Found Frame Part One: A New Classic

A while back I found this picture sitting next to a neighbour’s recycling bin on one of my early-morning dog walks. I picked it up because the frame itself was HUGE and made of solid wood (it weighed a TON) and I thought it would make a great frame for a nice mirror some time. But that will be a matter of finding a mirror to fit the frame, so that’s a post for another day. After staring at it for a while, I kind of started to like the picture that was in the frame, as well. There’s a rural Canadiana vibe to it that appeals to me.

Found Frame Part 1 1

And this wouldn’t be the first mystery painting my family has picked up and invented a story about. Unfortunately any identifying cards on the back have long since fallen off, but we have this signature to go on.

Found Frame Part 1 5

The frame for the canvas itself had come apart and so the picture was damaged in the corner, but it was nothing I couldn’t fix myself. You can’t really screw up a painting that you found in the garbage, right?

Found Frame Part 1 3

So I loosened the nails and popped the canvas out of the frame. The frame itself will wait for another day.

Found Frame Part 1 6

You can see that the stretchers have come apart here (you can also see where some sort of card was taped to the inside of the canvas, probably detailing who the artist was or information about the scene painted). The wood has also warped a bit so I suspect this is an older injury.

Found Frame Part 1 7

I did some cack-handed hammering and got a bit overzealous with the staple gun, but the frame held together after a while.

Found Frame Part 1 11

Of course the picture itself was FILTHY. I mean I found it in the garbage. Also any painting sitting around someone’s house for any length of time is going to be covered with all sorts of grease and ick. It’s just a fact. Now if this was something done in oils or it was worth anything, I would not have dreamed of touching it. I would have taken it to a professional and they would have cleaned it with spit (literally, I’m not joking) and gotten it all up to snuff.

Found Frame Part 1 12

But this was an acrylic painting of an unknown vintage by an unknown painter. And I found it in the garbage. So I used some Method all-purpose cleaner to get the first layer of grease off. DO NOT DO THIS IF YOU PAID MONEY FOR YOUR PICTURE.

Found Frame Part 1 13

I was hoping to remove the yellow stains on the paint itself, but then I started to realize that the painter actually meant for those to be there.

Found Frame Part 1 14

This other greasy goo on the other hand was better off left on my cleaning cloth. I know: GROSS.

Found Frame Part 1 15

I also deduced at one point that someone had wrapped this painting in newspaper, as this appeared after a bit of cleaning:

Found Frame Part 1 16

I also decided to try to lighten some of the age yellowing with some lemon juice, and I think it helped a bit.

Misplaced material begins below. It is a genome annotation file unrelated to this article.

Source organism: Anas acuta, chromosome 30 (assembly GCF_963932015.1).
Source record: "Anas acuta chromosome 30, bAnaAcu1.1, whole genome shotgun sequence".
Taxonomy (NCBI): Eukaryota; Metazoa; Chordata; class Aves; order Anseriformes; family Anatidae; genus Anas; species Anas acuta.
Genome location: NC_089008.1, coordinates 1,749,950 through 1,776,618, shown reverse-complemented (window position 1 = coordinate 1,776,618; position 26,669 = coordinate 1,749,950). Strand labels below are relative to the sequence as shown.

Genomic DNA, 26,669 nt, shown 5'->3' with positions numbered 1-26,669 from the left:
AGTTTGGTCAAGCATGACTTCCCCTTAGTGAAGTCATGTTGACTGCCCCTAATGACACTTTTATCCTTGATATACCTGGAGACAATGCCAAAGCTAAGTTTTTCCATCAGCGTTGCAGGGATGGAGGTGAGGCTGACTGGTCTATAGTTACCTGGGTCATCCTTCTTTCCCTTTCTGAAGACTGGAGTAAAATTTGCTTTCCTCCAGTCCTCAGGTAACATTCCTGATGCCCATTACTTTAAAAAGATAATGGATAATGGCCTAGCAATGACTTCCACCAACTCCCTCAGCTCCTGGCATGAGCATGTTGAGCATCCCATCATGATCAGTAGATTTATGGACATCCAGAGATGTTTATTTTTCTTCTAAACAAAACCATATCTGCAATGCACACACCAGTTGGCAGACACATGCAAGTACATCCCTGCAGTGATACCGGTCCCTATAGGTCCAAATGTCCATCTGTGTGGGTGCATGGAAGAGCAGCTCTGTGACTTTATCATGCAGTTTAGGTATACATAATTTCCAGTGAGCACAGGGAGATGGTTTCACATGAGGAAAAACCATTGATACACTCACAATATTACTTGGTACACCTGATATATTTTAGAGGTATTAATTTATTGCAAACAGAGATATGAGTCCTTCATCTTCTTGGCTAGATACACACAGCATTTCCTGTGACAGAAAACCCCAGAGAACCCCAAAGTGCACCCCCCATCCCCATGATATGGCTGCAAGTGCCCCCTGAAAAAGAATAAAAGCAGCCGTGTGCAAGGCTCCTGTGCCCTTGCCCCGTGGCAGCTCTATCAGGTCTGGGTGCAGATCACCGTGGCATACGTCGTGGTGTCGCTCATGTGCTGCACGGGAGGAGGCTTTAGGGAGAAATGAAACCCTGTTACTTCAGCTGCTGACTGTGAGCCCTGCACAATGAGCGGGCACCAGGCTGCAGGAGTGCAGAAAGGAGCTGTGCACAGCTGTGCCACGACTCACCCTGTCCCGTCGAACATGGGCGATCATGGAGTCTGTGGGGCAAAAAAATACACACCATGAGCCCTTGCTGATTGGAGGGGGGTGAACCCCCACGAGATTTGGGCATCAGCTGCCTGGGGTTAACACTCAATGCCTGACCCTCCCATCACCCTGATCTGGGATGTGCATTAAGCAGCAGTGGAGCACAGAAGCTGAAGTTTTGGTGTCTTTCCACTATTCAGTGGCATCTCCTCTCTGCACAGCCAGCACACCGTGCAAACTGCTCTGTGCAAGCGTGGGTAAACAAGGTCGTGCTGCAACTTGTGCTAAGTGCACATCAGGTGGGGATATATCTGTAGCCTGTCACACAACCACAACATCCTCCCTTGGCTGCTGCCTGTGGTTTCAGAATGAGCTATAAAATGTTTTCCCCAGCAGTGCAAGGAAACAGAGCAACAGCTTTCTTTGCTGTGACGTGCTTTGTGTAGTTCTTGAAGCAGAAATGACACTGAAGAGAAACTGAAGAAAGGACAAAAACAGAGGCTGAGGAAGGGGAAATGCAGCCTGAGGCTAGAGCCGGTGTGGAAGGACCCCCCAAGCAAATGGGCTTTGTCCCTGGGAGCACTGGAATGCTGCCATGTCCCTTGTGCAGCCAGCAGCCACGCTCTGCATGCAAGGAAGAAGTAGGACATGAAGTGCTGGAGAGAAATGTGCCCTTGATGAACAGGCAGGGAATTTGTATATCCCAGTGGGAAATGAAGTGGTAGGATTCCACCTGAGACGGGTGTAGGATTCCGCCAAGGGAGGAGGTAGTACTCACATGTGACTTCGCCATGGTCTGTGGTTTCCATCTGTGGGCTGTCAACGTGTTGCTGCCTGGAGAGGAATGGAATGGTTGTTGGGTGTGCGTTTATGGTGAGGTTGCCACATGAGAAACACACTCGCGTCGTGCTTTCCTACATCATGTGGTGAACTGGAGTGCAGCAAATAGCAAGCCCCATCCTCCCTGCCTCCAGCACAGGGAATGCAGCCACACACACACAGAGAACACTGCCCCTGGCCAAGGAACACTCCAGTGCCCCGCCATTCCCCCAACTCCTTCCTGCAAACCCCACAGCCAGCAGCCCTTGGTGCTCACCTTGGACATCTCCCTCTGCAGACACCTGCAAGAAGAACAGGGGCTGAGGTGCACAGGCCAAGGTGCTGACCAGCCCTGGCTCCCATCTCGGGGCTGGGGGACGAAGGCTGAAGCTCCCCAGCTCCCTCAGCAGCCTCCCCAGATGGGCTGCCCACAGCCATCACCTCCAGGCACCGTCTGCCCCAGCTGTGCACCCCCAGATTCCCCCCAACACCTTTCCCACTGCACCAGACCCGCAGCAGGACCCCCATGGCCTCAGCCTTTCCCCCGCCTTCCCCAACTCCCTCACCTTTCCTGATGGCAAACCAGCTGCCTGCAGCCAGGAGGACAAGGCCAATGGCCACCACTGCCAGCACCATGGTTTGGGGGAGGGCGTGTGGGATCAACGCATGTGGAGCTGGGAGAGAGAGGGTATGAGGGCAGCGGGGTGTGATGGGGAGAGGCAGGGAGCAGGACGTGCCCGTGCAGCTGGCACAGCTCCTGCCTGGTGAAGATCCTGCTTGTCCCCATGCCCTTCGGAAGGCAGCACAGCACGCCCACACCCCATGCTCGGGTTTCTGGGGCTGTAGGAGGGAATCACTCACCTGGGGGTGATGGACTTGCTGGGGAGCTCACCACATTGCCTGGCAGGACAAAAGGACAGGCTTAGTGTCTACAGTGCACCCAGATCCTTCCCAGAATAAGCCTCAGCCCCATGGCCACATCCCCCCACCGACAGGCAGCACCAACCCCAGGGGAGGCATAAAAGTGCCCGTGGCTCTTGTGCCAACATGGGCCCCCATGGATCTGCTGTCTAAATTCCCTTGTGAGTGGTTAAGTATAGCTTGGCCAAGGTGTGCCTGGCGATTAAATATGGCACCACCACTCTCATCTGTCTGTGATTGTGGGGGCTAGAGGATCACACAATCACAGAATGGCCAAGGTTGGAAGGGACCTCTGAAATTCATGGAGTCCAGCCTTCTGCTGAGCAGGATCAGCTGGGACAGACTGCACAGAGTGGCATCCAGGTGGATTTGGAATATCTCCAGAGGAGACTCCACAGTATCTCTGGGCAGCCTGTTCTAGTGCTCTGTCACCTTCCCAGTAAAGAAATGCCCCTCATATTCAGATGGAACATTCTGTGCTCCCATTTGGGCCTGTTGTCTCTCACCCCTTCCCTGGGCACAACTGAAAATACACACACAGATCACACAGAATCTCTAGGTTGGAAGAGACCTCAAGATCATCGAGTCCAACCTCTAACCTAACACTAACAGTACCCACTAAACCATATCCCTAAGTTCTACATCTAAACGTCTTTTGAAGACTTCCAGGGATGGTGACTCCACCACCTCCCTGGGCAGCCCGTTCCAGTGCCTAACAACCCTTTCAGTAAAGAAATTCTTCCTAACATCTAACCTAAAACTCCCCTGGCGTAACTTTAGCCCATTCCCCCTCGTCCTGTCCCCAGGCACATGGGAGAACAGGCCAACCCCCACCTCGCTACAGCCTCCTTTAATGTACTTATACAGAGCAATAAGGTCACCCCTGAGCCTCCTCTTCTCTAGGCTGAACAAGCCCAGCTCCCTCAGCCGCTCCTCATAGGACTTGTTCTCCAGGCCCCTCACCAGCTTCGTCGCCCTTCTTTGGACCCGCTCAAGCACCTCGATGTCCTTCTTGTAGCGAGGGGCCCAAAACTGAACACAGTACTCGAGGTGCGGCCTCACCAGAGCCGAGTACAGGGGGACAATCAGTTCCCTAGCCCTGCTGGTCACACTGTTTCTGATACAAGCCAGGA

Found Frame Part 1 17

The nice solid frame had an extra frame piece nailed to its innards and rather than build/find a new frame for my brand new free piece of art I decided to pop it out of its moorings and use it.

Found Frame Part 1 18

It was only held in place with a few finishing nails after all, which were easy enough to remove.

Found Frame Part 1 20

It did need a good cleaning and sanding, however.

Found Frame Part 1 21

After that, I painted it. I decided to go with a blue frame to complement the blue in the mountains in the background and also to counteract some of the yellowing in the picture itself.

Found Frame Part 1 22

I used some small nails to wedge the canvas back into the smaller frame.

Found Frame Part 1 25

And I attached hanging hardware to the canvas stretchers, as they stuck out farther than the frame insert.

Found Frame Part 1 26

Then I hung it. I am quite fond of it at this point, and it fills a lovely spot in my basement that gets a lot of light in the afternoons.

Found Frame Part 1 28
You have to look pretty closely to see that this was the damaged corner.

 

I would normally not hang anything of value in this spot because it would fade in the sun but this was free, so I’m not concerned what happens to it.

Found Frame Part 1 27

Oddities in String Art: Arr, Sweet Arr, and the Howling Wolf

String Art 27

Okay so I’m definitely behind the trend on this one, but it looks like so much fun that I had to try it out.  When I asked Stef what he and the Stone would like me to make for them for Christmas, he suggested some form of decoration for their home.  And as Stef is my favourite pirate, I made him a skull and crossbones. For a little bit of contrast I used gray crochet thread on the crossbones part, so you could differentiate it from the rest of the skull.  Then I thought it would be cute to add a cross-stitched platitude to the bottom in a nice bright red.  Instead of Home Sweet Home, I thought that “Arr, Sweet Arr” would be more apropos.

String Art 28

String Art 25

These beautiful copper carpet tacks belonged to my great-grandfather (who never threw anything away) and they look fantastic against the wood.  You can use any kind of nail you like, provided it has a decent-sized head.

String Art 6

For the People Downstairs, whose last name is lupine-related, I made a slightly cheesy wolf howling at the moon.  To get the template, I simply drew a large circle and then freehanded the wolf silhouette.  It took a couple tries, because I am not the artist my mother is, but it ain’t bad. It only kind of looks like a corgi.  But that’s cool too.  I used a more delicate white thread to pick up the slightly more elaborate pattern.

String Art 29

String Art 26

Because of my latent inability to cut anything in a straight line, the Pie was kind enough to do the sawing for me, as I had to cut this piece of craft board (which I bought from Kent) into smaller pieces.  The wolf piece is 12″ x 12″, and the pirate piece is 12″ x 16″.

String Art 1

Spray paint the boards the colour of your choice.  Black is a good go-to background.